Report on Bezymianny (Russia) — 12 April-18 April 2023
Smithsonian / US Geological Survey Weekly Volcanic Activity Report,
12 April-18 April 2023
Managing Editor: Sally Kuhn Sennert
Please cite this report as:
Global Volcanism Program, 2023. Report on Bezymianny (Russia). In: Sennert, S K (ed.), Weekly Volcanic Activity Report, 12 April-18 April 2023. Smithsonian Institution and US Geological Survey.
55.972°N, 160.595°E; summit elev. 2882 m
All times are local (unless otherwise noted)
KVERT reported that the eruption at Bezymianny intensified to a significant explosive phase starting from 1738 on 7 April and ending before 0906 on 8 April (local times). Based on webcam and satellite data ash plumes rose 10-12 km (32,800-39,400 ft) a.s.l. and drifted 2,800 km E. Notable amounts of ash fell at the Apakhonchich station. A daily thermal anomaly from continuing lava effusion was identified in satellite images during 8-14 April. The Aviation Color Code remained at Orange (the second highest level on a four-color scale).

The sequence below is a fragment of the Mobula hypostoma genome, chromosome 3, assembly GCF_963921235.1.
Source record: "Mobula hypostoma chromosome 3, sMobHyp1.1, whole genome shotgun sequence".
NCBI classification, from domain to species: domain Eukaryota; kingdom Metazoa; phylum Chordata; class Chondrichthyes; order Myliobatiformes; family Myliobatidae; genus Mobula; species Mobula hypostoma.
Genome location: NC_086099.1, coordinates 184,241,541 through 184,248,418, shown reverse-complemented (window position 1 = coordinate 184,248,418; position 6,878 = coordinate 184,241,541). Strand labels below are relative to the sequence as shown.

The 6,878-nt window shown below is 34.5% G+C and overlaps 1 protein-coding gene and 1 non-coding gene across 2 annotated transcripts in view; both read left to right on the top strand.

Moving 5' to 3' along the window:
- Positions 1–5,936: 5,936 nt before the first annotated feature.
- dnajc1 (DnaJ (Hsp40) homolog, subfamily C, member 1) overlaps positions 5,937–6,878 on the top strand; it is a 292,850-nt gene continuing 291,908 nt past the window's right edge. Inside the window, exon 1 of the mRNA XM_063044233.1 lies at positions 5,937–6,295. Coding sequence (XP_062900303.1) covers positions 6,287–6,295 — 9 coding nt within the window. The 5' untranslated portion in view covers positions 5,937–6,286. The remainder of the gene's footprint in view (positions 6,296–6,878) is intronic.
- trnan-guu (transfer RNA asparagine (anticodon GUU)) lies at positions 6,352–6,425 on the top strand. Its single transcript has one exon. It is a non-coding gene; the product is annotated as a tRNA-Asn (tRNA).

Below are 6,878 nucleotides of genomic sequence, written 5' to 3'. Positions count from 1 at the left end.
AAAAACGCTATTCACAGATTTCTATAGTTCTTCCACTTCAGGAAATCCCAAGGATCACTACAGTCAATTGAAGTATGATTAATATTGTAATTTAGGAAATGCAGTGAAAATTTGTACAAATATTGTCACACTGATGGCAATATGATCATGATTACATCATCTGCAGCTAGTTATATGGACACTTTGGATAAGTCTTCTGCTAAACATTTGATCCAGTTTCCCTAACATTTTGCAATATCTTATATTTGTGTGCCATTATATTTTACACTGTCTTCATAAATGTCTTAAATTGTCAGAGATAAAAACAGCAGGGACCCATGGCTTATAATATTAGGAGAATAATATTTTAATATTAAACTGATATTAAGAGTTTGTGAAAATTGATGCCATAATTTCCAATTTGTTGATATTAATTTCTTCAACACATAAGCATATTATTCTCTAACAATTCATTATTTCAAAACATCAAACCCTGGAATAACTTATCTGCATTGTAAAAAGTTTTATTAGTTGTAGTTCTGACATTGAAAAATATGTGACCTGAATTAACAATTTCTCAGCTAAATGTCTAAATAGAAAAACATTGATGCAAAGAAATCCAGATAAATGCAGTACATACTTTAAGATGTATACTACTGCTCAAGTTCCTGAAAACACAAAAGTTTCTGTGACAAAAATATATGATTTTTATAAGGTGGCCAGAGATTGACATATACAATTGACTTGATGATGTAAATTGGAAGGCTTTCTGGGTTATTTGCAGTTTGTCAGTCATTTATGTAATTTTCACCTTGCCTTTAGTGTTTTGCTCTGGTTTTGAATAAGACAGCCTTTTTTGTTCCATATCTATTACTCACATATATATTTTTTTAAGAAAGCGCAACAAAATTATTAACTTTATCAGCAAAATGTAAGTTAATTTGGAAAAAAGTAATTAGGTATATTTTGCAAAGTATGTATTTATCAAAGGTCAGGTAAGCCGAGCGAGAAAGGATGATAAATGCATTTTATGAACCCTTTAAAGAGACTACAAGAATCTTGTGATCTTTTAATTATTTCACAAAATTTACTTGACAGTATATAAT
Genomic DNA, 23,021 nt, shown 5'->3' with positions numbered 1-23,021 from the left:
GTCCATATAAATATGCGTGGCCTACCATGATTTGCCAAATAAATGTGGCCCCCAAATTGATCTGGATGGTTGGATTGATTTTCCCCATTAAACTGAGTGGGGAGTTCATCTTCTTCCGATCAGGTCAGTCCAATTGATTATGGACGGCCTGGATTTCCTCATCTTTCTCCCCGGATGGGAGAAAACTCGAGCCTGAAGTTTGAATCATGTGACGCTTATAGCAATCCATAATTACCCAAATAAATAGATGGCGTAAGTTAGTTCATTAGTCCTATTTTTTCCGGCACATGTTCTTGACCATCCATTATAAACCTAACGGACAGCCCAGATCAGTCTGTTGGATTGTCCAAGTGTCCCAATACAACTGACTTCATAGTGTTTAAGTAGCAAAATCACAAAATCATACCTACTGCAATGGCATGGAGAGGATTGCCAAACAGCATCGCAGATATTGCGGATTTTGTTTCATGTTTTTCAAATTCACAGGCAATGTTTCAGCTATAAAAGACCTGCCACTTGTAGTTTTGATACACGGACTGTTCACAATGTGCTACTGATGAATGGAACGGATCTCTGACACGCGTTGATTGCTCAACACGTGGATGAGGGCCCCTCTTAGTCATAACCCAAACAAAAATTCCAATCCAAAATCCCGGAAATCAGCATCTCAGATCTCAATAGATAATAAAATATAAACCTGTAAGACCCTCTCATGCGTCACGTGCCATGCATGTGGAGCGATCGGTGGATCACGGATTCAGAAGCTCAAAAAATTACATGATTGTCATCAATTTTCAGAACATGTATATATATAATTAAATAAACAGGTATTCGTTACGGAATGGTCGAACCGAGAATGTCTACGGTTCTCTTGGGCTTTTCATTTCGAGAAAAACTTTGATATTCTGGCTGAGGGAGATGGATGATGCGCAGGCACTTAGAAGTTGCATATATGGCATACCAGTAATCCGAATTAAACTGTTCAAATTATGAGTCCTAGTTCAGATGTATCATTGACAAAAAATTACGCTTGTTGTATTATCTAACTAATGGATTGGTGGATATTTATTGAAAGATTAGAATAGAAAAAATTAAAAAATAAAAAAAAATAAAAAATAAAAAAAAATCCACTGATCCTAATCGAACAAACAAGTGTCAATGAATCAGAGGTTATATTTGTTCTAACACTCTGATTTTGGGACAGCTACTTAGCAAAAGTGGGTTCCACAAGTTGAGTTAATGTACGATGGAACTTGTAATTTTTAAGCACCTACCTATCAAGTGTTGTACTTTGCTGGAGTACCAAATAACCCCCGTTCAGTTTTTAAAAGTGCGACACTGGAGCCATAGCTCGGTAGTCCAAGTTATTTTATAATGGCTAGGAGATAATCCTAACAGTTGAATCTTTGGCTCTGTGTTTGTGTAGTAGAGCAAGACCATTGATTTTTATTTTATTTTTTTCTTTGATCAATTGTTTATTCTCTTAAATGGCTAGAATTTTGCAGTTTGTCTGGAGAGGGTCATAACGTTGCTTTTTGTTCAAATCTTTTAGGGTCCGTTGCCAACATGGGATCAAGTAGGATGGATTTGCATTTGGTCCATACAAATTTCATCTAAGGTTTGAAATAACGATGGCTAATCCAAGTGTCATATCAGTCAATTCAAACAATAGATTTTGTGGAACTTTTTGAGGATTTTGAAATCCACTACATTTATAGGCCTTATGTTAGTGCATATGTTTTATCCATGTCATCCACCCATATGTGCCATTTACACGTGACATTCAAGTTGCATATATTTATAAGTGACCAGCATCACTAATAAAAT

Geological Summary. The modern Bezymianny, much smaller than its massive neighbors Kamen and Kliuchevskoi on the Kamchatka Peninsula, was formed about 4,700 years ago over a late-Pleistocene lava-dome complex and an ancestral edifice built about 11,000-7,000 years ago. Three periods of intensified activity have occurred during the past 3,000 years. The latest period, which was preceded by a 1,000-year quiescence, began with the dramatic 1955-56 eruption. This eruption, similar to that of St. Helens in 1980, produced a large open crater that was formed by collapse of the summit and an associated lateral blast. Subsequent episodic but ongoing lava-dome growth, accompanied by intermittent explosive activity and pyroclastic flows, has largely filled the 1956 crater.